SpaceX successfully launches 2nd pair of Eutelsat and ABS all-electric satellites

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PHOENIX, Arizona – A SpaceX Falcon 9 rocket on June 15 successfully placed two all-electric commercial telecommunications satellites into geostationary transfer orbit in a repeat of a nearly identical mission conducted in March 2015 with the same two customers.

The satellites were reported to be in good health in orbit and sending signals. The attempted landing of the rocket’s first stage on a drone ship in the Atlantic Ocean ended with the stage’s “rapid unscheduled disassembly” on impact, SpaceX founder Elon Musk said in a Twitter post.

“Looks like thrust was low on 1 of 3 landing engines. High-g landings [very] sensitive to all engines operating at max…. Upgrades underway to enable rocket to compensate for a thrust shortfall on one of the three landing engines. Probably get there end of year,” Musk said. “Maybe hardest impact to date. Droneship still ok.”

Launched from Cape Canaveral Air Force Station, Florida, the Falcon 9 placed the Eutelsat 117 West B satellite, owned by Paris-based Eutelsat, and Bermuda-based ABS’s ABS-2A satellite into transfer orbit.

The satellites, built by Boeing Space and Intelligence Systems of El Segundo, California, were part of a four-satellite contract – two for each company – concluded in March 2012. The original contract was with ABS and Satmex of Mexico, since purchased by Eutelsat.

The contract was considered a milestone for the commercial satellite industry, marking the first use of all-electric propulsion by Western satellite owners. Replacing conventional propellent saves up to 50 percent of a satellite’s weight, allowing owners to select less-costly launch vehicles or to add additional payload. The two satellites weigh about 2,000 kilograms each and would have weighed around 4,000 kilograms with conventional chemical propellant.

The ability to stack two Boeing 702SP all-electric satellites on a single SpaceX Falcon 9 rocket, offering substantial savings to customers, was supposed to usher in a new business model in the commercial satellite industry. Shown here are Eutelsat and ABS satellites in stacked position. It has not worked out that way, however. Boeing has found it difficult to line up two customers that agree to the same schedule. Credit: Boeing
The ability to stack two Boeing 702SP all-electric satellites on a single SpaceX Falcon 9 rocket, offering substantial savings to customers, was supposed to usher in a new business model in the commercial satellite industry. Shown here are Eutelsat and ABS satellites in stacked position. It has not worked out that way, however. Boeing has found it difficult to line up two customers that agree to the same schedule. Credit: Boeing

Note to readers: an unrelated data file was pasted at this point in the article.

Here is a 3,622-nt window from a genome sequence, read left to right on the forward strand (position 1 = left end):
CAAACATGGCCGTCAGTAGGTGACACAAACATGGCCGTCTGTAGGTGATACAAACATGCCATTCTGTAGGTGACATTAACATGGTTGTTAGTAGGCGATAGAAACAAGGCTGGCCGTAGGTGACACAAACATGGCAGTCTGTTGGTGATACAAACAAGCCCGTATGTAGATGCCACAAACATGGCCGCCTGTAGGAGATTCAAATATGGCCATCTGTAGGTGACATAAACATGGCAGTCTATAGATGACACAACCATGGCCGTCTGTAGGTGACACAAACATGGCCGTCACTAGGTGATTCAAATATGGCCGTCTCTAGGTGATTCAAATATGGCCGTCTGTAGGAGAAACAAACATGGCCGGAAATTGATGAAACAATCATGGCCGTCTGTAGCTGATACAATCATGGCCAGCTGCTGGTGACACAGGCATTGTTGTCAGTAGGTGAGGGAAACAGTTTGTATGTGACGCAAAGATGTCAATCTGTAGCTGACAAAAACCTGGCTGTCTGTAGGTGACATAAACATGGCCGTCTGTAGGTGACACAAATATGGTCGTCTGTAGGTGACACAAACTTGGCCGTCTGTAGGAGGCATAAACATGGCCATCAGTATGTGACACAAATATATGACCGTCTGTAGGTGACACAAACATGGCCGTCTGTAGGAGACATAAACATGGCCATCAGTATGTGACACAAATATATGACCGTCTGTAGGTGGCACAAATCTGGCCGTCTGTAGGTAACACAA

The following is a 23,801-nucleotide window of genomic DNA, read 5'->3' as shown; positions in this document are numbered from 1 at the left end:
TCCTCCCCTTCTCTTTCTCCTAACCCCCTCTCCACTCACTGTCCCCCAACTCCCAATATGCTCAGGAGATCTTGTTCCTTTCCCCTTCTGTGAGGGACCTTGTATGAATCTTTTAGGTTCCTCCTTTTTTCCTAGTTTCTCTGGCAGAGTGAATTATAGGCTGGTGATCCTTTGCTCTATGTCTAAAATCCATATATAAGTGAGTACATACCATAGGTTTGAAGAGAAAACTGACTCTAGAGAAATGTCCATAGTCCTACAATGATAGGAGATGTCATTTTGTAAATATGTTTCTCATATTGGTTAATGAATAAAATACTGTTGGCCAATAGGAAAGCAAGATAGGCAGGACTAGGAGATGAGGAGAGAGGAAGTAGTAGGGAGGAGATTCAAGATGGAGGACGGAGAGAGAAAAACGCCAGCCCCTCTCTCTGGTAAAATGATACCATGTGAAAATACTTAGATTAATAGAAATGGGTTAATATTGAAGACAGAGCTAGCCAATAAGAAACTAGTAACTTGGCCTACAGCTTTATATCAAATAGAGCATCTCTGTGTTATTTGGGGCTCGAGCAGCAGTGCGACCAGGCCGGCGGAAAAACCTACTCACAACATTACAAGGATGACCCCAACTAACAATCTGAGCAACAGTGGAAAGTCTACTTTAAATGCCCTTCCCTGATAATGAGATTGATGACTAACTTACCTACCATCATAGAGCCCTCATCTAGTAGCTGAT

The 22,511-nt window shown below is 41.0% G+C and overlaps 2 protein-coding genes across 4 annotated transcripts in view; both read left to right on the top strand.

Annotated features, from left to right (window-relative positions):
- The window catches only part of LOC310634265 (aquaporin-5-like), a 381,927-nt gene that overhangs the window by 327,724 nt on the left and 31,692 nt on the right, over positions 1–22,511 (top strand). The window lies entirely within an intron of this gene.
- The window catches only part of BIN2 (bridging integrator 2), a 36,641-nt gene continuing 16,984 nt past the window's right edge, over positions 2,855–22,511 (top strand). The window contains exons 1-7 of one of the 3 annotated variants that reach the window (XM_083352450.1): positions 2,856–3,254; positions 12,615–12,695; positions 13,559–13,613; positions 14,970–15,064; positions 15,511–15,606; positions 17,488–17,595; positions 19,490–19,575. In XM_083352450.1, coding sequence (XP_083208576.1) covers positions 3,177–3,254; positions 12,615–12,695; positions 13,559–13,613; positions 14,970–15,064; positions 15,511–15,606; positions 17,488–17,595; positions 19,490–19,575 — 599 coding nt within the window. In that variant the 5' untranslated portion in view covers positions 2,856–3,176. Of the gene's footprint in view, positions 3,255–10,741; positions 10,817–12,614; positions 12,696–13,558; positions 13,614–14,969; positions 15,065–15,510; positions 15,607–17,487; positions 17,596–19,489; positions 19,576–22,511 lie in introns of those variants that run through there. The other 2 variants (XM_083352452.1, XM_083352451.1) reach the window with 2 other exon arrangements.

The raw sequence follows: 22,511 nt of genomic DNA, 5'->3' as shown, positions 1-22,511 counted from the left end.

Industry officials have said ABS and Eutelsat – then Satmex – paid about $100 million for each of the four satellites, and then divided the cost of the two SpaceX launches, whose cost was about $60 million for each mission.

Building and launching a satellite carrying 48 transponders for $130 million each, plus insurance, was considered a good buy four years ago and still is today.

The downside of electric propulsion is that it takes up to six months to reach its final destination in geostationary orbit. The challenge today among satellite manufacturers is to find the optimum tradeoff between weight savings and the start date of commercial service – a moving target that depends on each satellite owner’s priorities.

But Boeing has been unable to transform this initial deal into a durable competitive advantage over its U.S., European and Japanese competitors, in part because the full value lies in getting two customers to synchronize their purchases to be ready at the same time for launch aboard a Falcon 9. That has proved more difficult than originally imagined, even though both ABS and Eutelsat have said they were happy with the Boeing 702SP product.

ABS Chief Executive Tom Choi has gone so far as to say he would wait for the U.S. Export-Import Bank, the U.S. export-credit agency, to return to full service rather than seek out a competing satellite design from a company with access to another export-credit agency.

The launch comes at a time of transition for both Eutelsat and ABS. Eutelsat is reviewing its overall strategy in light of surprisingly weak first-quarter earnings and a warning to investors that 2016 and 2017 would not meet earlier revenue and profit forecsasts.

ABS, owned by private-equity investor Permira, is for sale, and industry officials widely view Eutelsat as the most logical buyer. Eutelsat’s global footprint is weakest in Asia, where ABS is strongest. Whether Eutelsat, given its strategy rethink, has an appetite for what likely would be a billion-dollar purchase is unclear.

Eutelsat 117 West B will be operated from 117 degrees west longitude. Its 48 Ku-band transponders will be distributed over four regional beams covering the southern United States and Mexico, the Andean region, Central America, the Caribbean and South America.

The satellite also carries a hosted payload, contracted from Raytheon, to provide augmentation of GPS positioning, navigation and timing signals as part of the U.S. Federal Aviation Administration’s Wide Area Augmentation System (WAAS).

ABS-2A, to operate from 75 degrees east, also has 48 Ku-band transponders and five regional beams covering Russia, Southeast Asia, the Middle East and North Africa and sub-Saharan Africa.

Liftoff occurs around 27:41 minutes into SpaceX’s hour-long webcast.